Background: Intentional poisoning is becoming an important public health concern particularly among young women globally. Consequently, there is a need to analyze this further within countries to establish pertinent policies to reduce current incidence rates. This includes sub-Saharan African countries where there has been a scarcity of information. Consequently, we sought to establish the nature and sources of poisoning in patients admitted to a leading hospital in Botswana to help develop pertinent future policies for Botswana and surrounding countries. Methods: Retrospectively reviewing the medical records of all patients admitted to Princess Marina Hospital (PMH), which is a leading tertiary hospital in the capital city of Botswana, due to acute poisoning over a six-year period. Results: The records for 408 patients were reviewed. The majority of admissions (58%) were females, and the mean age of patients was 21(±14) years. Most poisoning cases (53%) were intentional. The 15–45 years age group was most likely to intentionally poison themselves compared to other age groups, with females four and half times more likely to intentionally poison themselves compared to males (AOR 4.53, 95% CI: 2.68–7.89, p < 0.001). Half of the patients were poisoned by medicines followed by household chemicals (22%), with females overall four times more likely to be poisoned by medicines compared to males. The medicine mostly ingested was paracetamol (30%). Failing relationships (57%) were the principal reason for intentional poisoning. Six patients died from poisoning representing a 1.5% mortality rate. Conclusions: The findings suggest in-depth and urgent investigations on intentional poisoning are needed among young women across countries including sub-Saharan African countries to inform future policies on prevention strategies. Further, strategies for poisoning prevention should target social and family relationship problems. We will be following this up in the future.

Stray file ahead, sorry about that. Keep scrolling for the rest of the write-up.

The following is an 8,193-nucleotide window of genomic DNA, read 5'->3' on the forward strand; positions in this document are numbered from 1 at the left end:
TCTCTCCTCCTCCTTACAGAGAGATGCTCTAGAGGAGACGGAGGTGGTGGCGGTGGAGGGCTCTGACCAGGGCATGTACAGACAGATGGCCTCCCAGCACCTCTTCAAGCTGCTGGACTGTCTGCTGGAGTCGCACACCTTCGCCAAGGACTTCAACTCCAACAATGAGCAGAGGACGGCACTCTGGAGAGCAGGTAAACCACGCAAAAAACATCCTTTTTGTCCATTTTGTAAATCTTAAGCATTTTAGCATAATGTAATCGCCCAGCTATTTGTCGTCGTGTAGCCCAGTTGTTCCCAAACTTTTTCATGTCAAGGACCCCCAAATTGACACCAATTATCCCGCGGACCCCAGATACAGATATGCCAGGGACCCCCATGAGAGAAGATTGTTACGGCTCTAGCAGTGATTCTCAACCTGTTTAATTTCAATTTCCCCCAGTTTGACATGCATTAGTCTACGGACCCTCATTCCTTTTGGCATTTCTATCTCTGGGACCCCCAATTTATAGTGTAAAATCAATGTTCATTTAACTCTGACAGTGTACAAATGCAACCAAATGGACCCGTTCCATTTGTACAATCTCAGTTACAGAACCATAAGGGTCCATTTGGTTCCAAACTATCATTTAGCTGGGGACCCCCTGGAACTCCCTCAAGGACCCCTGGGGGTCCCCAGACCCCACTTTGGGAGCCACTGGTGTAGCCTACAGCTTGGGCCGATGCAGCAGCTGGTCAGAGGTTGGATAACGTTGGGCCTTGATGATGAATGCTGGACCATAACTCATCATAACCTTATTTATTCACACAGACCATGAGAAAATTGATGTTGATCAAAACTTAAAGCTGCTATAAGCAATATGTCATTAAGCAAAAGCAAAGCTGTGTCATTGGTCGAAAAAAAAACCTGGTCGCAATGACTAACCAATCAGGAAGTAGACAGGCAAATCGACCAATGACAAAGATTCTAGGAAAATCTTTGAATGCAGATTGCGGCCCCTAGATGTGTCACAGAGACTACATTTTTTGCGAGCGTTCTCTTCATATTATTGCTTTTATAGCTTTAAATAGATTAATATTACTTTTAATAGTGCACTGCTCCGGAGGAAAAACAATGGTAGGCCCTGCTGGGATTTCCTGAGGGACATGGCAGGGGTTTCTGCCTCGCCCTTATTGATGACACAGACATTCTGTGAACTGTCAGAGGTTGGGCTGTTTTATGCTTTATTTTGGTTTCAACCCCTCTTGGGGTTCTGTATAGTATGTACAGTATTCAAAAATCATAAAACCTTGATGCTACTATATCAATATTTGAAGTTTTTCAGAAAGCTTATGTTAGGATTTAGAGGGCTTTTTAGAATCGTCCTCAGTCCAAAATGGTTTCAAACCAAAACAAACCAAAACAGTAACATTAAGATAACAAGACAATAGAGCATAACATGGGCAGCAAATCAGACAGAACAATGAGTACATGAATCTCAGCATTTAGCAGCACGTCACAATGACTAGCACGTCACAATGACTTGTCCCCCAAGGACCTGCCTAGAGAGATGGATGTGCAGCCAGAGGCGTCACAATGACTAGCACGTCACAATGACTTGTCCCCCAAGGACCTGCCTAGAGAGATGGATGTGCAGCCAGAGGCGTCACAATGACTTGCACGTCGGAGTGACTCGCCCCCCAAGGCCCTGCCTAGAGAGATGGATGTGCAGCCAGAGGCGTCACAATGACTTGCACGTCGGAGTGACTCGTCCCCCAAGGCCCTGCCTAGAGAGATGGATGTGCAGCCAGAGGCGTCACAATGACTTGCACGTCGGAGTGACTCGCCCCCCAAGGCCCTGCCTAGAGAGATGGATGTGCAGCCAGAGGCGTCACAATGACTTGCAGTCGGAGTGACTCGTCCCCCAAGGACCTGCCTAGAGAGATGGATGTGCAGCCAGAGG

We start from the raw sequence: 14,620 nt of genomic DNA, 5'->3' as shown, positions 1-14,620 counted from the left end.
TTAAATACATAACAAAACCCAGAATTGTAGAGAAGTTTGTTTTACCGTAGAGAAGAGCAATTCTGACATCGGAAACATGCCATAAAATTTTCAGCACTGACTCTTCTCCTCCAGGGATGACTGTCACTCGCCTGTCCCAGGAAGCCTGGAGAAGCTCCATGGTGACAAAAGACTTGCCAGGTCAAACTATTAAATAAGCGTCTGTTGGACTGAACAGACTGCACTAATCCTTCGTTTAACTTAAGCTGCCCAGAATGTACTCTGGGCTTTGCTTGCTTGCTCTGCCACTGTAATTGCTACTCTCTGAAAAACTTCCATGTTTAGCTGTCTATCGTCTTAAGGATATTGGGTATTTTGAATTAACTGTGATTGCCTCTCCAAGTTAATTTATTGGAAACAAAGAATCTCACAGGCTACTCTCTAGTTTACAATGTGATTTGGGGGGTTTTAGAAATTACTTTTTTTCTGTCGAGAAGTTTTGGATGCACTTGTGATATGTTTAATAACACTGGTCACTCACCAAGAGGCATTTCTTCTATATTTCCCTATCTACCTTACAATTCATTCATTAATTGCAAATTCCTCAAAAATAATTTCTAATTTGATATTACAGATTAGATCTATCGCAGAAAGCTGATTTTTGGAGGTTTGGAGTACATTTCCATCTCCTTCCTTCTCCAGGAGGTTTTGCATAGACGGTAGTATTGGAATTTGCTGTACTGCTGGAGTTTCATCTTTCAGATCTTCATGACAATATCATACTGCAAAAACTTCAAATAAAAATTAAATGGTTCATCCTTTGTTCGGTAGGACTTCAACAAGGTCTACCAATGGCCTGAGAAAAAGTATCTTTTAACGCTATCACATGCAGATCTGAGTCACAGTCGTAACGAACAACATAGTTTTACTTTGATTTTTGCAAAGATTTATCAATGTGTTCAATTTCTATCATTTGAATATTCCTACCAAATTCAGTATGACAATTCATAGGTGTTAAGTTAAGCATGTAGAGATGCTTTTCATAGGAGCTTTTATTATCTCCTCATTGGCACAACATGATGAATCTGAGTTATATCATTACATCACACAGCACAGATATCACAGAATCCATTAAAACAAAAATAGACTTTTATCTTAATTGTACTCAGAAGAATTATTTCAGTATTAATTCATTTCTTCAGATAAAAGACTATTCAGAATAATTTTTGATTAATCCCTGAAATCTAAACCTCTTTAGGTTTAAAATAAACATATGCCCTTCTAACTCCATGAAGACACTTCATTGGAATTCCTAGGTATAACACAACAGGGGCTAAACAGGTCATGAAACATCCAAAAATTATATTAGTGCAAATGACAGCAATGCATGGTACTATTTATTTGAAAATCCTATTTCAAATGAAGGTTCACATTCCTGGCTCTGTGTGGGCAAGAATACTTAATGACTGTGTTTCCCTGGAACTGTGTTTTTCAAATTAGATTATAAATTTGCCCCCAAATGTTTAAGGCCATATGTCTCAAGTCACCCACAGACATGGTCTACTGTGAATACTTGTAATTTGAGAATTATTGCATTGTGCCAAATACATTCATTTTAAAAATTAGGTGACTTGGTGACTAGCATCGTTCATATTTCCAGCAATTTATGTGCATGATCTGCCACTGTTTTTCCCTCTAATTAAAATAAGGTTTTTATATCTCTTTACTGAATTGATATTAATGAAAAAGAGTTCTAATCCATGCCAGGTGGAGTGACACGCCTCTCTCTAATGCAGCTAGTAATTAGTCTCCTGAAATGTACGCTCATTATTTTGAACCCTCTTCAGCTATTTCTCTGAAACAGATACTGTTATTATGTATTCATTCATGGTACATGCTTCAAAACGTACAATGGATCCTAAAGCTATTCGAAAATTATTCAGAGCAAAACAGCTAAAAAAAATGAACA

- Acute poisoning
- SDG 3